We are actively looking at additional acreage in that area. Williams is beginning to take the lead on managing the leasing in that area, as we continue to transfer over operations in anticipation of 2010. So, Williams is handling more of that area than we are, but both of us agree that we want to continue to add acreage there.

Operator

And we'll take our next question from Derrick Whitfield, Canaccord Adams.

Derrick Whitfield - Canaccord Adams

Most of my questions have already been answered, but maybe digging into Westmoreland a bit there. Based on your earlier vertical test results, do you feel the geology is fairly consistent across your acreage, and is it fairly easy to take your recipe and repeat that sort of cross sites as you think about the fourth, fifth, and sixth well?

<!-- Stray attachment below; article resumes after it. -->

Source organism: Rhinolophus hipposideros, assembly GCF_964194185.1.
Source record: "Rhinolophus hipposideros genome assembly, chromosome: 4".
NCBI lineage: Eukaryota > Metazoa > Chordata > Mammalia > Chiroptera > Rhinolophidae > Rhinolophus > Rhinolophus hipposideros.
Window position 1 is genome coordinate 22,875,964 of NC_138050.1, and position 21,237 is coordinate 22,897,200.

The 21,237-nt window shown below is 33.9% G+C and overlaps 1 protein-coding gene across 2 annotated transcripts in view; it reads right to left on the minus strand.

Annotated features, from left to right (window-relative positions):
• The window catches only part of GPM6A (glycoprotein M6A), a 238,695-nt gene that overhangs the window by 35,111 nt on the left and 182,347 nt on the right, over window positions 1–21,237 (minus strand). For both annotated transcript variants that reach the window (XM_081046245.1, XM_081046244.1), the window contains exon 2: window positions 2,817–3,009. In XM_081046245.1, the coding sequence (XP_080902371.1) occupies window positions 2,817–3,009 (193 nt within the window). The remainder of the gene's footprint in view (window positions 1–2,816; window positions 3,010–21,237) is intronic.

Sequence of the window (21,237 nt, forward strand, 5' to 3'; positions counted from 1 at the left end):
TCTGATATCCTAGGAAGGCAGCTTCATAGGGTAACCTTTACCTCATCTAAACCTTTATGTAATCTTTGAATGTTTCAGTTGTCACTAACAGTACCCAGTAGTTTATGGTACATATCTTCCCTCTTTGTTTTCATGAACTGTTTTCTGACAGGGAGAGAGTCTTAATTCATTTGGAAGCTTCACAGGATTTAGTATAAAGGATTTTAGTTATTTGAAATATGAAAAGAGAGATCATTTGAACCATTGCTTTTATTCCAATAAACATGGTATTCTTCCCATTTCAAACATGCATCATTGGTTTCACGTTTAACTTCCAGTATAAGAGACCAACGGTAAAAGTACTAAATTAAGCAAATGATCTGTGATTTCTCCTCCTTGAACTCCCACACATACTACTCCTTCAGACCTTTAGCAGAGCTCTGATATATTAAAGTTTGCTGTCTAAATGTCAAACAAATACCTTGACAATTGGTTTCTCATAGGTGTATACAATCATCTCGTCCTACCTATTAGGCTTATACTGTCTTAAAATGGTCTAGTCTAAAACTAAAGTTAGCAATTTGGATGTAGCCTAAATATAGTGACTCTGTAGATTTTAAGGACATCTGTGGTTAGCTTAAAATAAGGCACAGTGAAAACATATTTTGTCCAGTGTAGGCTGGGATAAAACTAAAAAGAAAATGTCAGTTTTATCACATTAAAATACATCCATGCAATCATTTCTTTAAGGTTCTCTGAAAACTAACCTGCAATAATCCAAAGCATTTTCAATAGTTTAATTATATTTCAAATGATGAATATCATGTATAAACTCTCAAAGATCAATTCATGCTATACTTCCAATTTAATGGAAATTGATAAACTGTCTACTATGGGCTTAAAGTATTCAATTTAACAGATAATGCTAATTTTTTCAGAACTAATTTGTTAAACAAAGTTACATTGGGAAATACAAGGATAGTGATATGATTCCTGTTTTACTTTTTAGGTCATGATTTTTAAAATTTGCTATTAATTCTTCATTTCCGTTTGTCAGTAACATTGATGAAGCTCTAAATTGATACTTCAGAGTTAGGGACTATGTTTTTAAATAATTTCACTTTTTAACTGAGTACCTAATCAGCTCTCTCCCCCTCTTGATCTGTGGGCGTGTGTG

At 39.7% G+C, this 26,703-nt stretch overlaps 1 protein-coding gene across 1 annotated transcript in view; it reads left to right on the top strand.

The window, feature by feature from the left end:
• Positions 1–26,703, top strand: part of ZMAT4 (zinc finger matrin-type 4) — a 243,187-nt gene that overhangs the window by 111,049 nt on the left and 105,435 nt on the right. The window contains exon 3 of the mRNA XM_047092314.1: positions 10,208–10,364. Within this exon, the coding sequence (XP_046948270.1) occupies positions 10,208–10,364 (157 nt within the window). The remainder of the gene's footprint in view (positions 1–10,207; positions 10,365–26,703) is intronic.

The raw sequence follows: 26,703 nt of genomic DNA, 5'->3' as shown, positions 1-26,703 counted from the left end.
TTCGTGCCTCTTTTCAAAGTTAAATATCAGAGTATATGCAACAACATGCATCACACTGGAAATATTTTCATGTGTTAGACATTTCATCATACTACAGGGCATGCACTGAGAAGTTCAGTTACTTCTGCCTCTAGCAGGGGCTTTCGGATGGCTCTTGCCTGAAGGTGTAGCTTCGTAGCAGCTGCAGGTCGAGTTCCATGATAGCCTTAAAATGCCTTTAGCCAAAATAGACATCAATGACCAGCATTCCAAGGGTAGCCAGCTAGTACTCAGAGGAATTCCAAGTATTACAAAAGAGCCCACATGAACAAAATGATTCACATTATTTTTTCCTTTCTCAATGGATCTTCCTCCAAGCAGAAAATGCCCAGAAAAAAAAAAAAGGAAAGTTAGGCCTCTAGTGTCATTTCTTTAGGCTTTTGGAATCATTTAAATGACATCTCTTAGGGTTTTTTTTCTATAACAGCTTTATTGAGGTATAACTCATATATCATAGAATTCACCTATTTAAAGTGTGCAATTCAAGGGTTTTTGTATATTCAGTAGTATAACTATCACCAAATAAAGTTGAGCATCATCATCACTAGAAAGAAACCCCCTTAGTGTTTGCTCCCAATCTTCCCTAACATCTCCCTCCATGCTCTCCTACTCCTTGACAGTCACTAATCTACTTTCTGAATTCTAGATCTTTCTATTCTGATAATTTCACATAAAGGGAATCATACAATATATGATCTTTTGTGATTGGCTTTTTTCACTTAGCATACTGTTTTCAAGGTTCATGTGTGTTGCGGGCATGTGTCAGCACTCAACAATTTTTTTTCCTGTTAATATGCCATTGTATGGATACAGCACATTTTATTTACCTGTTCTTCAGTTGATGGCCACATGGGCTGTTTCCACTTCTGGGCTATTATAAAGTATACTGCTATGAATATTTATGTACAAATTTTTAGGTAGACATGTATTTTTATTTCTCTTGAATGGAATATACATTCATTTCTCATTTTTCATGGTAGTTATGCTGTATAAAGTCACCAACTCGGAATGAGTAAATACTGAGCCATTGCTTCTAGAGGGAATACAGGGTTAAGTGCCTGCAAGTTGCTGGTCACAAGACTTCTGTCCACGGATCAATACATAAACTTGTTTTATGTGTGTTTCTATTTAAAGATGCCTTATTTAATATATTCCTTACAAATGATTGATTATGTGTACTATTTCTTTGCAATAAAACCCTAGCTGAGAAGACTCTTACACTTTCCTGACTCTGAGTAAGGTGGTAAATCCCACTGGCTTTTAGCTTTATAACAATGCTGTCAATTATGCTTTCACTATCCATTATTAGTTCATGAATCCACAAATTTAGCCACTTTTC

Benjamin Hulburt

The geology I think is fairly consistent in terms of the thickness in the section of the Marcellus that have the higher organic contents. We do see quite a bit of change in the depth of the beds in the Marcellus in Westmoreland County, which is one of the things that makes the drilling a little bit more expensive and more challenging. But the answer is, yes, we think we now have a repeatable recipe for success in that county.

Derrick Whitfield - Canaccord Adams

Then thinking about sort of Central PA are there any similarities based on what you've seen from your seismic that would suggest that you can take some of the learning's from Westmoreland and then apply them there?

Benjamin Hulburt